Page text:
Cairo. On a day in the last days of May, along the banks of the Nile as it winds peacefully through New Egypt, blossoms of Arab Spring are scattered in clear sight. Billboards, roadside signs, flags, all stand tall declaring this a nation of, for, and with its people. A distinct feeling of Spring is in the air. While millions of weaving cars sputter out gusts of gray exhaust in one of the world’s most populated and polluted cities, still one can sense a freshness.
The presence of Spring blossoms has occurred, however, as a result of the rains. Storms and showers have made the blossoms come to life. Evidence of the uprising – burnt out buildings, broken sidewalks, spray-painted messages on shop exteriors, central squares and locations still feeling haunted by dramatic events leading up to 25.01.11 – appear like bolts of lightning on the otherwise visually calm landscape.
Today they are symbols of possibility, of responsibility, of unity and of youth-lead democracy. One man. One thought. And soon it was one million. A desire to own the future, a better future, gave birth to a movement that soon created an uprising beyond expectation and imagination. And beyond reversal.
Today, scattered about the streets of Cairo, their presence, while painful in ways, inspires. Because these are the proof of the power of conviction. These are the symbols of what it means to take a stand.
The concept of ‘taking a stand’ is not new. The presence of its sentiment being turned into world-shaping action, however, seems to have taken on a new life. With increasing frequency, issues are increasing in voice, mobilizing millions to have an impact. The power of an individual to take a stand as been unleashed to unprecedented levels as a result of our now e-connected world. Soon, communities (be they connected through social networks, coffee tables or otherwise) have become movements. These movements have become uprisings. In many cases, as recently seen in Egypt, these uprisings have become forces which have had the power to change the shape of the world around us, philosophically, politically, and otherwise.
Still, for all of its momentum, the greatest power of taking a stand comes from one individual seeking to break a silence of a perceived ‘wrong’. The fire of conviction, the courage to say something, creates attention which not only builds awareness – it gives others the courage to stand up alongside, creating increased awareness and infectious inspiration, to the point that it simply undeniable, unavoidable, and unstoppable.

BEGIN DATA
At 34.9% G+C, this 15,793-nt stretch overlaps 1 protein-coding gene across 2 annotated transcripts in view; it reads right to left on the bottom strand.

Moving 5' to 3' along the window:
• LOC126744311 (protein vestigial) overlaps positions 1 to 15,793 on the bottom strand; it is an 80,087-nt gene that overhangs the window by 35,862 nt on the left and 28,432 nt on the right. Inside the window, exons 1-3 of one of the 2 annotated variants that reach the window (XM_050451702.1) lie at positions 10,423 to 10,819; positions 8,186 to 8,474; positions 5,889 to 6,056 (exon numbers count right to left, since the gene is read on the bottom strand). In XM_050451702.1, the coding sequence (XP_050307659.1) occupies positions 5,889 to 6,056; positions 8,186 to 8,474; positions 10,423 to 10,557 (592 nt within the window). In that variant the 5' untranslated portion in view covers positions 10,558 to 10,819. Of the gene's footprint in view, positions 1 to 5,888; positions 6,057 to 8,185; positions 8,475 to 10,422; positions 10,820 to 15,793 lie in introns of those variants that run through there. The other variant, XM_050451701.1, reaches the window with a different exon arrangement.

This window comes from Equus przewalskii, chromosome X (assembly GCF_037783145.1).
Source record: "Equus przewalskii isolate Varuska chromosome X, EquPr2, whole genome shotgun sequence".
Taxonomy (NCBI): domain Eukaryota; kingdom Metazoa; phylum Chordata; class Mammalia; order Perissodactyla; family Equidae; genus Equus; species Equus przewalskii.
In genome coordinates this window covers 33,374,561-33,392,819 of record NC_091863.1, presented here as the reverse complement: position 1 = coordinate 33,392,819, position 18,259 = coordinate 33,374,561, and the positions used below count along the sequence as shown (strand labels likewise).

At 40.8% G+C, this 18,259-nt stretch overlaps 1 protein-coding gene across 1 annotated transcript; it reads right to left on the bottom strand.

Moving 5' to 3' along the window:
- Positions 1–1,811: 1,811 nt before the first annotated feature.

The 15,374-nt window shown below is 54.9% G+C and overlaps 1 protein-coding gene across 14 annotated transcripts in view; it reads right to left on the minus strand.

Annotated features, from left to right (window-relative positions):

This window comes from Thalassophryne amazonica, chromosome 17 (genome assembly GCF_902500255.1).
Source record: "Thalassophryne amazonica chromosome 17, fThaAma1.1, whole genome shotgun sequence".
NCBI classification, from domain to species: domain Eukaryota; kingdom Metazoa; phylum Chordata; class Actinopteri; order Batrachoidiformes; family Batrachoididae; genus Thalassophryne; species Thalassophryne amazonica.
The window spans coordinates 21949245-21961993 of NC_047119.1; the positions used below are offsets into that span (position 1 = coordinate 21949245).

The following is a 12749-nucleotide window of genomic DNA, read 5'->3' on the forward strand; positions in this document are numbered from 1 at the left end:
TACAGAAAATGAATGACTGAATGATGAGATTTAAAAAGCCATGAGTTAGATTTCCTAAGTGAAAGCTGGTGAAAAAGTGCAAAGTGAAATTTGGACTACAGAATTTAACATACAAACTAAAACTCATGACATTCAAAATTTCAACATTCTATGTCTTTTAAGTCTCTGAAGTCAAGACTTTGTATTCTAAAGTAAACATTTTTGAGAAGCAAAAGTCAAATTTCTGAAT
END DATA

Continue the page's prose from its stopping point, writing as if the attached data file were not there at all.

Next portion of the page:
Why courage? Because more often than not the issues which inspire people to take a stand are those that make others uncomfortable. They are risky. Standing up may risk one’s safety, image, acceptability or position. And this may be at individual or collective level.
One recent example of a corporation displaying courage in taking a stand is CNN. Launched in early 2011, the CNN Freedom Project http://thecnnfreedomproject.blogs.cnn.com/2011/02/17/more-about-the-cnn-freedom-project/ By building awareness around the breadth and depth of the issue of modern-day slavery, worldwide, CNN seeks to inspire courage in audiences around the world to take a stand against an issue which has, for years, been growing undetected or denied, as a tumor in societies across the world.
To do this, for a corporation to take a stand at such a massive scale, is a reflection of the strength of conviction of the network. That, in its own way, is inspirational.
And as seen through the number of corporations, politicians, celebrities, and viewers CNN has been able to encourage to come forward and openly, visibly and proudly participate in the campaign, where there is conviction and courage, there is unstoppable movement.
Still, it comes down to the power of one. As recently emphasized by Richard Quest in an interview with Marilyn Carlson Nelson, Chairman and Chief Executive Officer of Carlson Companies around how her group of global travel companies is doing its part to ensure that the tourism industry does not tolerate child labour and child prostitution, it is not just up to travel companies – it is also up to the traveler to take a stand and alert the authorities of any such offenses observed. That is how we ensure that the tourism sector is truly ‘equitable’.
Will such overt examination of such a taboo issue create discomfort? Yes.
Does it require courage? Yes.
But by doing so, by taking a stand, CNN, and others in the global travel industry and other spheres of economic, social and political activity, are now taking a step forward in shaping a world we can feel proud of being apart of, and excited about exploring further.
Back in the here and now, as the deep, soothing sound of the calling to mosque blankets over the sound of Cairo traffic, its unifying tones transcend Egyptian networks and telecoms, creating a connection between where Egypt has come from…and where it is going, across all neighbourhoods, all generations, all aspirations.
One sound, one thought, reaching out and moving millions.
Copyright: ANITA MENDIRATTA 2011